While local politicians are arguing for varying reopening timelines, small businesses are still largely focused on short-term cash infusions to stay afloat in the near term.
That's according to Jim Foley, who leads the Illinois Small Business Development Center at Bradley University.
"There has been quite a bit of confusion over these programs," he said. "So we still have companies that we're working with who have gotten the funds, but have still not used the funds, because they want to make sure that if they do accept the funds, that they're still going to be compliant."
He hopes the conversation will soon shift to firmer reopening plans, but says there's still a lot of uncertainty that's causing many entrepreneurs to instead focus efforts on keeping the lights on in the short-term.
"That's why it's kind of a two-phased approach. Let's get them some cash on a grant basis, hopefully not take on loans," Foley said. "That as this opens, let's look at how we can get a safe work environment, a safe retail environment, a safe hospitality environment, where they can still do safe social distancing, but start getting some of that income back in."
Foley said opening up unemployment benefits for the self-employed this week will be a "game changer" for many small businesses trying to survive the COVID-19 pandemic.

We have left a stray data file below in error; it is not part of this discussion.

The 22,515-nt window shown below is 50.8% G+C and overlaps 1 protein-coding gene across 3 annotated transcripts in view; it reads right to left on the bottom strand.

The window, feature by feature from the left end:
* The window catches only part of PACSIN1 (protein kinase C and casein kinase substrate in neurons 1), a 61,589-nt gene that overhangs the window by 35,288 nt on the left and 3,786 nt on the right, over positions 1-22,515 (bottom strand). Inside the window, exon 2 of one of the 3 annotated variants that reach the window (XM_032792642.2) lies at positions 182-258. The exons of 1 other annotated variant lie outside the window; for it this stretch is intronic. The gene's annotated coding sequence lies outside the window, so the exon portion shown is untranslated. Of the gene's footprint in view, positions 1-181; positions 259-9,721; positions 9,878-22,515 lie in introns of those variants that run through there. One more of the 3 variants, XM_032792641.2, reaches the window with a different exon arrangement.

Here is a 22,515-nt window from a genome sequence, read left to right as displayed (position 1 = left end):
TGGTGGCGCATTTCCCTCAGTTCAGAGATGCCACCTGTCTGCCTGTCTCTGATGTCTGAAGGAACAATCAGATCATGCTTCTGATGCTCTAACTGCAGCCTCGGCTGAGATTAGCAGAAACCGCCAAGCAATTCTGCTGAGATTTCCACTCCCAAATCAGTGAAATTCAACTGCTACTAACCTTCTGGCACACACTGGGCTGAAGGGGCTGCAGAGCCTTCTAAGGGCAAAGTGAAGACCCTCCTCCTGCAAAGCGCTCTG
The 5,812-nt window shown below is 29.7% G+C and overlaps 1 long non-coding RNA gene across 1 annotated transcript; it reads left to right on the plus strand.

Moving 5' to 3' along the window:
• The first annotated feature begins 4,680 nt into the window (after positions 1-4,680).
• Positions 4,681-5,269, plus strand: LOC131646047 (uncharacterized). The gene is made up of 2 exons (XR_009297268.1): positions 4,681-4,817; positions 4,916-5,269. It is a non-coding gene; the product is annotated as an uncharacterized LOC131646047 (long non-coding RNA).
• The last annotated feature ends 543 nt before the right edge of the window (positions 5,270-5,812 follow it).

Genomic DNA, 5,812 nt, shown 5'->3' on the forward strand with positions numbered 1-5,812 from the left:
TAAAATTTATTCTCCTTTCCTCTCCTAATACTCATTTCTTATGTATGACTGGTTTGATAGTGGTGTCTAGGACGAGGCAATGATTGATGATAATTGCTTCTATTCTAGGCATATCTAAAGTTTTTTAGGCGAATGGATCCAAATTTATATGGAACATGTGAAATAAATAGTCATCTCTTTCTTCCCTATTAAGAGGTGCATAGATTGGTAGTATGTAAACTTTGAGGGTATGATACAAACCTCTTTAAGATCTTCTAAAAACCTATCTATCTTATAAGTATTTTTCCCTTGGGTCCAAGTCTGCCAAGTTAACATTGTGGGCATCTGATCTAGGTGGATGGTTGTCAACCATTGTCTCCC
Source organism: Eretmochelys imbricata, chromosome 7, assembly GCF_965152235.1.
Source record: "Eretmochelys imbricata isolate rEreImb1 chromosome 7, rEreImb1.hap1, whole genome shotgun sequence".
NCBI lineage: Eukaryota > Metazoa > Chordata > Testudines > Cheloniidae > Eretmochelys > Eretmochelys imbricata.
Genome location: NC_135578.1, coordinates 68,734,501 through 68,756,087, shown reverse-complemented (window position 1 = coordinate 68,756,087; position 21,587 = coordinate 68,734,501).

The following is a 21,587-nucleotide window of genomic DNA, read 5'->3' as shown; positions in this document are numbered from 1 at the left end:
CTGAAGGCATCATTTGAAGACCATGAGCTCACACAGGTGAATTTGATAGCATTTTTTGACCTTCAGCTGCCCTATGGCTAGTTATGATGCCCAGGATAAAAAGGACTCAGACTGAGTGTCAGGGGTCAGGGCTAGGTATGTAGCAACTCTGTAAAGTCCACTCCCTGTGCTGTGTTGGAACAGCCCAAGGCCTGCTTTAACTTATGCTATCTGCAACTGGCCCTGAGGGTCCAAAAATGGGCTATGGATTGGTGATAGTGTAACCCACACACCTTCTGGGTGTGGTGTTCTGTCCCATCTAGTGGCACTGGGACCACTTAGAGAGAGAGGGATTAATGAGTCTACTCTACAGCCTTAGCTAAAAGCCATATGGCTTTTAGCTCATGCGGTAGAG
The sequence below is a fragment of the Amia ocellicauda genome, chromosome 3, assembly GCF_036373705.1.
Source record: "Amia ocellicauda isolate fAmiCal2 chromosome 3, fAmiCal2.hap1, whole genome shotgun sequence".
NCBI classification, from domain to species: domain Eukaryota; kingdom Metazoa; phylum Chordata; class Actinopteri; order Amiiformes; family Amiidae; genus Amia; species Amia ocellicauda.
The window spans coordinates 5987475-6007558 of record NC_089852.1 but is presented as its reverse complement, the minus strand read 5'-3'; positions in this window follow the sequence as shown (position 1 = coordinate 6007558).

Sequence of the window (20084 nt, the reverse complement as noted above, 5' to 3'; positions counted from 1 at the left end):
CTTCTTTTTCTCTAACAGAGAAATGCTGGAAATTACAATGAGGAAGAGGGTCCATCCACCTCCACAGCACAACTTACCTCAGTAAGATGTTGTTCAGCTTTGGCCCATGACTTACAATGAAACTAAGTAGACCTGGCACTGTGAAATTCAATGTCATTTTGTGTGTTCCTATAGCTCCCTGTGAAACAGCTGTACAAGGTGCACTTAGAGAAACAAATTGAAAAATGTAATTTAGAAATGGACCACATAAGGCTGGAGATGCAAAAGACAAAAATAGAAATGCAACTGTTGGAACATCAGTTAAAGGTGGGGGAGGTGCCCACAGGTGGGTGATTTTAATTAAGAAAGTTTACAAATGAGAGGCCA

"It's not just that it will turn on Illinois unemployment income, but it will also trigger the CARES Act federal payment of $600 per week. And the best part is normally unemployment income is not retroactive, but it will be for these sole proprietors," he said.
Foley says this will be especially beneficial for salon owners and barbershops, which often operate as sole proprietorships with independent contractors renting out chairs. Those subcontractors can also receive payments.
Once businesses do begin reopening, restoring customer confidence will be key.
"I think it's going to be important that the first experience the consumer has is one that clearly supports their safety, and that demonstrates that they're showing best practice in how to keep the retail store or the restaurant safe," Foley said.
Foley says one option is maximizing digital service options. He said many restaurants are already doing this via online ordering of carryout meals.
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